Richard Lovelace

(1618-1657 / London / England)

The Ant. - Poem by Richard Lovelace

Forbear, thou great good husband, little ant;
A little respite from thy flood of sweat!
Thou, thine own horse and cart under this plant,
Thy spacious tent, fan thy prodigious heat;
Down with thy double load of that one grain!
It is a granarie for all thy train.

Cease, large example of wise thrift, awhile
(For thy example is become our law),
And teach thy frowns a seasonable smile:
So Cato sometimes the nak'd Florals saw.
And thou, almighty foe, lay by thy sting,
Whilst thy unpay'd musicians, crickets, sing.

LUCASTA, she that holy makes the day,
And 'stills new life in fields of fueillemort,
Hath back restor'd their verdure with one ray,
And with her eye bid all to play and sport,
Ant, to work still! age will thee truant call;
And to save now, th'art worse than prodigal.

Austere and cynick! not one hour t' allow,
To lose with pleasure, what thou gotst with pain;
But drive on sacred festivals thy plow,
Tearing high-ways with thy ore-charged wain.
Not all thy life-time one poor minute live,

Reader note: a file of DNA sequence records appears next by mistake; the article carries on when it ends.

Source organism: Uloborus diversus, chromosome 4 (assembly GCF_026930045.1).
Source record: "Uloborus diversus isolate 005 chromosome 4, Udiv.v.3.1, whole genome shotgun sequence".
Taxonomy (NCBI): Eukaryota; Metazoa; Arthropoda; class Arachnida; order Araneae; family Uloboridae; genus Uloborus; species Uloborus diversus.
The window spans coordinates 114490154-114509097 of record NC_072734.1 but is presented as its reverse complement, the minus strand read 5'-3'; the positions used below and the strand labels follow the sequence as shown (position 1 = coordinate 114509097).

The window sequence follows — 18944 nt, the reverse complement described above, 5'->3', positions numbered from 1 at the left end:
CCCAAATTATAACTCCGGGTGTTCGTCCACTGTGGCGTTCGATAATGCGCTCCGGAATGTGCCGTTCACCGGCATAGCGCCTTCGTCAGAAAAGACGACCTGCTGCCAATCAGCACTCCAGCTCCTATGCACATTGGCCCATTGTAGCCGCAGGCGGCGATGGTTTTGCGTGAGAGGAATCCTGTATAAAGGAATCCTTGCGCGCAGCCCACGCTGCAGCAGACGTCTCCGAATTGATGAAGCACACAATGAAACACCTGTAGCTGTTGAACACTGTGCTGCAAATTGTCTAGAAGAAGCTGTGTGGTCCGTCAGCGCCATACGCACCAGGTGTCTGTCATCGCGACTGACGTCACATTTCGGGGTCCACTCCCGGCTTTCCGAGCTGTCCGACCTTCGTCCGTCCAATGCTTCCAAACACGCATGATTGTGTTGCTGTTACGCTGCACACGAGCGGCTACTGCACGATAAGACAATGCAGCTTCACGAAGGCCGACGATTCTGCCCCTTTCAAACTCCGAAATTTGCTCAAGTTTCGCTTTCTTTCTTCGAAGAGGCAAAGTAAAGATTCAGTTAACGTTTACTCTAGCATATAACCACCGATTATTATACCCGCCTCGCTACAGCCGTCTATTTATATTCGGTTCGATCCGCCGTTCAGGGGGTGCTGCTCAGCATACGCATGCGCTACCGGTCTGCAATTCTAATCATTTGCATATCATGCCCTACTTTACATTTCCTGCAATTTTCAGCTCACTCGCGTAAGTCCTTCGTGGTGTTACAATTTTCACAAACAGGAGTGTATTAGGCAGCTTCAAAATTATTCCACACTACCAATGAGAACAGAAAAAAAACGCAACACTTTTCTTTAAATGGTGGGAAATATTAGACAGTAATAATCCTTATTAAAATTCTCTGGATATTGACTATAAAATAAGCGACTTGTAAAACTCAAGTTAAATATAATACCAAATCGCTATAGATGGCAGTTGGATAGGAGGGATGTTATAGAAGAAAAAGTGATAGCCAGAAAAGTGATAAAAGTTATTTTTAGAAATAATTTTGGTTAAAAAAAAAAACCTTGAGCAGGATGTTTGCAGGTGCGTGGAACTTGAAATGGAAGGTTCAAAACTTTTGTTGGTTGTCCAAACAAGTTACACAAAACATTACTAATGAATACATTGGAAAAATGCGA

And thy ore-labour'd bulk with mirth relieve?

Look up then, miserable ant, and spie
Thy fatal foes, for breaking of their law,
Hov'ring above thee: Madam MARGARET PIE:
And her fierce servant, meagre Sir JOHN DAW:
Thy self and storehouse now they do store up,
And thy whole harvest too within their crop.

Thus we unt[h]rifty thrive within earth's tomb
For some more rav'nous and ambitious jaw:
The grain in th' ant's, the ant in the pie's womb,
The pie in th' hawk's, the hawk ith' eagle's maw.
So scattering to hord 'gainst a long day,
Thinking to save all, we cast all away.

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Read poems about / on: husband, horse, sometimes, work, smile, pain, life, lost

Poem Submitted: Tuesday, December 31, 2002

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